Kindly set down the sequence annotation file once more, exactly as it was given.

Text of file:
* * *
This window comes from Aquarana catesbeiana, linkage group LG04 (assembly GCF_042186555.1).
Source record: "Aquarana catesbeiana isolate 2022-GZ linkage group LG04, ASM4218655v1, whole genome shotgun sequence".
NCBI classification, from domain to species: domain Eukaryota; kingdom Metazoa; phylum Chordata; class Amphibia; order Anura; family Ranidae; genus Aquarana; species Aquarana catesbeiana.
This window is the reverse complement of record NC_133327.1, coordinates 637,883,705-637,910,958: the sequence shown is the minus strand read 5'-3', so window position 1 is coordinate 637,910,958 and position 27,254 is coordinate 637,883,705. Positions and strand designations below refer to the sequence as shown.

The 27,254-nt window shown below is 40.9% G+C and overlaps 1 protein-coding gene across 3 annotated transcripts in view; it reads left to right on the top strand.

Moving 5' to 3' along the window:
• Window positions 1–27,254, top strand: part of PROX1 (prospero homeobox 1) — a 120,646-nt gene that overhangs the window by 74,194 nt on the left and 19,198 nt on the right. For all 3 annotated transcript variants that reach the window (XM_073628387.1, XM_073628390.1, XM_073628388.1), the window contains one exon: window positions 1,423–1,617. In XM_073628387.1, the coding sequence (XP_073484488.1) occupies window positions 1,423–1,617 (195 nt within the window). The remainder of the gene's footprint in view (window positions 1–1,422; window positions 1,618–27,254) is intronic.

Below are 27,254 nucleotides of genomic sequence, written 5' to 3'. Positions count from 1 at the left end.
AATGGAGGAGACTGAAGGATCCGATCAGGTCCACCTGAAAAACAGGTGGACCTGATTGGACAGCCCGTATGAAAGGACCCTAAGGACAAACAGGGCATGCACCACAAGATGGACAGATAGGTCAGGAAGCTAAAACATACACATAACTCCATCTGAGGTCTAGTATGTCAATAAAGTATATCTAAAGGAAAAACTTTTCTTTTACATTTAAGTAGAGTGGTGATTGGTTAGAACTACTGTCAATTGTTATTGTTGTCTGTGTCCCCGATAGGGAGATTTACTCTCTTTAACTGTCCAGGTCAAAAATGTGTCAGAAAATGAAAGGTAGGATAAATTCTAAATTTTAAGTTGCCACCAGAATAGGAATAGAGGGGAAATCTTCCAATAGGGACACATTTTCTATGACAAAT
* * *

This window comes from Aquarana catesbeiana, linkage group LG04 (assembly GCF_042186555.1).
Source record: "Aquarana catesbeiana isolate 2022-GZ linkage group LG04, ASM4218655v1, whole genome shotgun sequence".
NCBI classification, from domain to species: domain Eukaryota; kingdom Metazoa; phylum Chordata; class Amphibia; order Anura; family Ranidae; genus Aquarana; species Aquarana catesbeiana.
This window is the reverse complement of record NC_133327.1, coordinates 637,883,705-637,910,958: the sequence shown is the minus strand read 5'-3', so window position 1 is coordinate 637,910,958 and position 27,254 is coordinate 637,883,705. Positions and strand designations below refer to the sequence as shown.

The 27,254-nt window shown below is 40.9% G+C and overlaps 1 protein-coding gene across 3 annotated transcripts in view; it reads left to right on the top strand.

Moving 5' to 3' along the window:
• Window positions 1–27,254, top strand: part of PROX1 (prospero homeobox 1) — a 120,646-nt gene that overhangs the window by 74,194 nt on the left and 19,198 nt on the right. For all 3 annotated transcript variants that reach the window (XM_073628387.1, XM_073628390.1, XM_073628388.1), the window contains one exon: window positions 1,423–1,617. In XM_073628387.1, the coding sequence (XP_073484488.1) occupies window positions 1,423–1,617 (195 nt within the window). The remainder of the gene's footprint in view (window positions 1–1,422; window positions 1,618–27,254) is intronic.

Below are 27,254 nucleotides of genomic sequence, written 5' to 3'. Positions count from 1 at the left end.
AATGGAGGAGACTGAAGGATCCGATCAGGTCCACCTGAAAAACAGGTGGACCTGATTGGACAGCCCGTATGAAAGGACCCTAAGGACAAACAGGGCATGCACCACAAGATGGACAGATAGGTCAGGAAGCTAAAACATACACATAACTCCATCTGAGGTCTAGTATGTCAATAAAGTATATCTAAAGGAAAAACTTTTCTTTTACATTTAAGTAGAGTGGTGATTGGTTAGAACTACTGTCAATTGTTATTGTTGTCTGTGTCCCCGATAGGGAGATTTACTCTCTTTAACTGTCCAGGTCAAAAATGTGTCAGAAAATGAAAGGTAGGATAAATTCTAAATTTTAAGTTGCCACCAGAATAGGAATAGAGGGGAAATCTTCCAATAGGGACACATTTTCTATGACAAAT